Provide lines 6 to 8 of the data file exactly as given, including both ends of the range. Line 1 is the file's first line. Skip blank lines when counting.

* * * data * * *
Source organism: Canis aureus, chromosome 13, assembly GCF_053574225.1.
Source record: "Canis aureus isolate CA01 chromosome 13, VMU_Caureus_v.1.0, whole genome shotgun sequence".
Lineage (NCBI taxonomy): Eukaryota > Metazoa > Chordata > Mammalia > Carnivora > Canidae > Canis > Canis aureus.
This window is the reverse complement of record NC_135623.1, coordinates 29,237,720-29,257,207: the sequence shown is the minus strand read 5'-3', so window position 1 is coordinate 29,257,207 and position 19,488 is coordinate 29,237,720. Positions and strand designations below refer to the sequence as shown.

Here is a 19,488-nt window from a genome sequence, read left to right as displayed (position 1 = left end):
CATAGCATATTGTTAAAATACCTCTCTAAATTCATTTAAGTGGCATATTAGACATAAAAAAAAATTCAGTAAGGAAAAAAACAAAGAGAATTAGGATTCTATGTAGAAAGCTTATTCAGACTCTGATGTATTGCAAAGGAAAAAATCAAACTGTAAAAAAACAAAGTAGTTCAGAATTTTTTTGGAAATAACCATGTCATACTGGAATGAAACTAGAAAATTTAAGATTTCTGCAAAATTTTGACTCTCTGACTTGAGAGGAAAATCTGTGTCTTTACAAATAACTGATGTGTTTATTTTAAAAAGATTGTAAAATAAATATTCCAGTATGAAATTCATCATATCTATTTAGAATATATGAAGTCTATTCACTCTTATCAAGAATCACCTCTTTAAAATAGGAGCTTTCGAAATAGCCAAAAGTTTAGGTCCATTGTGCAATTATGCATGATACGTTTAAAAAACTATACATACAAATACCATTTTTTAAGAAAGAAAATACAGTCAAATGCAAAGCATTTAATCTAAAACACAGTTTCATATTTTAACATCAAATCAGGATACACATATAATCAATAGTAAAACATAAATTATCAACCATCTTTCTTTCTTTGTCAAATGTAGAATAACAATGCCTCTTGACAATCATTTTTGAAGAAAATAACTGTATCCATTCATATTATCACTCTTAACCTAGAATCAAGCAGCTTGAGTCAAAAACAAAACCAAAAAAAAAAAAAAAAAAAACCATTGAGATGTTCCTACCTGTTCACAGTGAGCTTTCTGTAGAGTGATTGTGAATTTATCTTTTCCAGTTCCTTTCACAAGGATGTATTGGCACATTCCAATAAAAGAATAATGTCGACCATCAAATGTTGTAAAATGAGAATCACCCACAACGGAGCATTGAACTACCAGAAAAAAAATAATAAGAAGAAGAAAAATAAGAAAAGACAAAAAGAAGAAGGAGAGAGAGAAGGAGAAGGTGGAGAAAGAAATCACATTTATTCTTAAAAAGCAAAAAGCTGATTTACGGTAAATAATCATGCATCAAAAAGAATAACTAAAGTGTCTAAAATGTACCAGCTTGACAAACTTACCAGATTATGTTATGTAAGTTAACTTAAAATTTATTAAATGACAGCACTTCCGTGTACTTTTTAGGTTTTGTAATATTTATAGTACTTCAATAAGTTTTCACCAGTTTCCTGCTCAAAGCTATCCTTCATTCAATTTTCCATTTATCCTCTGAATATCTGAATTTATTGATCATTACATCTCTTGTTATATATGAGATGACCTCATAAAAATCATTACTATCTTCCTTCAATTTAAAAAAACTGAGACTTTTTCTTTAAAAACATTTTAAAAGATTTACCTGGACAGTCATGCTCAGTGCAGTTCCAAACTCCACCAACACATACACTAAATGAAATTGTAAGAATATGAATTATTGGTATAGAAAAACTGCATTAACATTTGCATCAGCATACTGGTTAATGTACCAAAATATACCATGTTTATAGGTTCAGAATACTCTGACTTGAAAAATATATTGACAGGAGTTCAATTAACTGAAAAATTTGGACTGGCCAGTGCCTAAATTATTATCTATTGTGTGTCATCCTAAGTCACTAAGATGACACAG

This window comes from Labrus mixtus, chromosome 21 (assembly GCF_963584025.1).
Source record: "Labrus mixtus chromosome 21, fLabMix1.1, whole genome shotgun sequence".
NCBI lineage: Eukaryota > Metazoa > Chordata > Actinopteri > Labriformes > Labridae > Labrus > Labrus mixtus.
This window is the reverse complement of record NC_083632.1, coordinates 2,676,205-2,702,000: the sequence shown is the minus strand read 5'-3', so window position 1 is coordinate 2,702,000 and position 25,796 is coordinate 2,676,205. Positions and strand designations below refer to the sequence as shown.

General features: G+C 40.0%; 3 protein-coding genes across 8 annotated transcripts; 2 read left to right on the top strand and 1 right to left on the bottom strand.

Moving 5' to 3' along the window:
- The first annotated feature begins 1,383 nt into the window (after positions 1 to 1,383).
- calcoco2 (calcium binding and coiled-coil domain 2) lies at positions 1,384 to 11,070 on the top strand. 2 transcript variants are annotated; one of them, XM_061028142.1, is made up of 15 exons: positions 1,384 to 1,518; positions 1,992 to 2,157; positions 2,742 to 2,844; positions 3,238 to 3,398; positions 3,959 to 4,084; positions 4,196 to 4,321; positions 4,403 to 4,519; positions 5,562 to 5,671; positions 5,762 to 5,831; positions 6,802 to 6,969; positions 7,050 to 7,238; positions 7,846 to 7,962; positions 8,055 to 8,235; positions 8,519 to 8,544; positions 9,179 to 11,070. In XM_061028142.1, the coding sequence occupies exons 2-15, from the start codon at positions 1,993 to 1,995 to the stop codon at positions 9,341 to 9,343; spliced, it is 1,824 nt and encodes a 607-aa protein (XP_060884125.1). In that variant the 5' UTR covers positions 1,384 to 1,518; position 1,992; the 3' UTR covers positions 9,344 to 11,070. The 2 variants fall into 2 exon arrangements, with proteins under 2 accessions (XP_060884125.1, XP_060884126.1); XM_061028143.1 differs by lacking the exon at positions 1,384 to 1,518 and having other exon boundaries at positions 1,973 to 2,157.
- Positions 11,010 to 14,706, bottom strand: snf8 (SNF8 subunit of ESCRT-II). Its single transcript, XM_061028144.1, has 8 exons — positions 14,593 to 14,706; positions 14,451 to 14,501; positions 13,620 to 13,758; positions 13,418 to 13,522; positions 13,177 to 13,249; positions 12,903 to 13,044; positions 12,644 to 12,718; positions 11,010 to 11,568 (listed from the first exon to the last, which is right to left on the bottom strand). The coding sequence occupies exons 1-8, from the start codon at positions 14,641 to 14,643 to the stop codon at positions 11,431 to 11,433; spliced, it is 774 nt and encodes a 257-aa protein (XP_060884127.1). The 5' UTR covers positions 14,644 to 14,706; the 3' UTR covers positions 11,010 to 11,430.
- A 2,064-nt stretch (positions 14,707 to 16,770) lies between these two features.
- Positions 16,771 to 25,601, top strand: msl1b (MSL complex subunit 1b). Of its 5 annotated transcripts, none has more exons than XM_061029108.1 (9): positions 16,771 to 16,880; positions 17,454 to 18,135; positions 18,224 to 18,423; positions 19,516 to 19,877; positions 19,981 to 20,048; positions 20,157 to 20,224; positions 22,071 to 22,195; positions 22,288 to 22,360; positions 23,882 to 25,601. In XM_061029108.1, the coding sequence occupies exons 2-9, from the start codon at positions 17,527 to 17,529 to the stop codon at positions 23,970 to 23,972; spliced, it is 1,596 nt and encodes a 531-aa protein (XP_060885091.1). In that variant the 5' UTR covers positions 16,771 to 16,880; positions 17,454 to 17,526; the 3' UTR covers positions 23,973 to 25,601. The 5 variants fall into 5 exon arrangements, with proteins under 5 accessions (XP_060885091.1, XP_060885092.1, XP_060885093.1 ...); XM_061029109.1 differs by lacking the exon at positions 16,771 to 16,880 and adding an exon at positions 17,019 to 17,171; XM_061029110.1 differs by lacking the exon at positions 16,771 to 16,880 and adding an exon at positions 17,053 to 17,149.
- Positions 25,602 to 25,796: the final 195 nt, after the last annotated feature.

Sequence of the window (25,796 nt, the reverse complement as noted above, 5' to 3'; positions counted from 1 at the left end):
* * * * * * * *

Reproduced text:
CATAGCATATTGTTAAAATACCTCTCTAAATTCATTTAAGTGGCATATTAGACATAAAAAAAAATTCAGTAAGGAAAAAAACAAAGAGAATTAGGATTCTATGTAGAAAGCTTATTCAGACTCTGATGTATTGCAAAGGAAAAAATCAAACTGTAAAAAAACAAAGTAGTTCAGAATTTTTTTGGAAATAACCATGTCATACTGGAATGAAACTAGAAAATTTAAGATTTCTGCAAAATTTTGACTCTCTGACTTGAGAGGAAAATCTGTGTCTTTACAAATAACTGATGTGTTTATTTTAAAAAGATTGTAAAATAAATATTCCAGTATGAAATTCATCATATCTATTTAGAATATATGAAGTCTATTCACTCTTATCAAGAATCACCTCTTTAAAATAGGAGCTTTCGAAATAGCCAAAAGTTTAGGTCCATTGTGCAATTATGCATGATACGTTTAAAAAACTATACATACAAATACCATTTTTTAAGAAAGAAAATACAGTCAAATGCAAAGCATTTAATCTAAAACACAGTTTCATATTTTAACATCAAATCAGGATACACATATAATCAATAGTAAAACATAAATTATCAACCATCTTTCTTTCTTTGTCAAATGTAGAATAACAATGCCTCTTGACAATCATTTTTGAAGAAAATAACTGTATCCATTCATATTATCACTCTTAACCTAGAATCAAGCAGCTTGAGTCAAAAACAAAACCAAAAAAAAAAAAAAAAAAAACCATTGAGATGTTCCTACCTGTTCACAGTGAGCTTTCTGTAGAGTGATTGTGAATTTATCTTTTCCAGTTCCTTTCACAAGGATGTATTGGCACATTCCAATAAAAGAATAATGTCGACCATCAAATGTTGTAAAATGAGAATCACCCACAACGGAGCATTGAACTACCAGAAAAAAAATAATAAGAAGAAGAAAAATAAGAAAAGACAAAAAGAAGAAGGAGAGAGAGAAGGAGAAGGTGGAGAAAGAAATCACATTTATTCTTAAAAAGCAAAAAGCTGATTTACGGTAAATAATCATGCATCAAAAAGAATAACTAAAGTGTCTAAAATGTACCAGCTTGACAAACTTACCAGATTATGTTATGTAAGTTAACTTAAAATTTATTAAATGACAGCACTTCCGTGTACTTTTTAGGTTTTGTAATATTTATAGTACTTCAATAAGTTTTCACCAGTTTCCTGCTCAAAGCTATCCTTCATTCAATTTTCCATTTATCCTCTGAATATCTGAATTTATTGATCATTACATCTCTTGTTATATATGAGATGACCTCATAAAAATCATTACTATCTTCCTTCAATTTAAAAAAACTGAGACTTTTTCTTTAAAAACATTTTAAAAGATTTACCTGGACAGTCATGCTCAGTGCAGTTCCAAACTCCACCAACACATACACTAAATGAAATTGTAAGAATATGAATTATTGGTATAGAAAAACTGCATTAACATTTGCATCAGCATACTGGTTAATGTACCAAAATATACCATGTTTATAGGTTCAGAATACTCTGACTTGAAAAATATATTGACAGGAGTTCAATTAACTGAAAAATTTGGACTGGCCAGTGCCTAAATTATTATCTATTGTGTGTCATCCTAAGTCACTAAGATGACACAG

This window comes from Labrus mixtus, chromosome 21 (assembly GCF_963584025.1).
Source record: "Labrus mixtus chromosome 21, fLabMix1.1, whole genome shotgun sequence".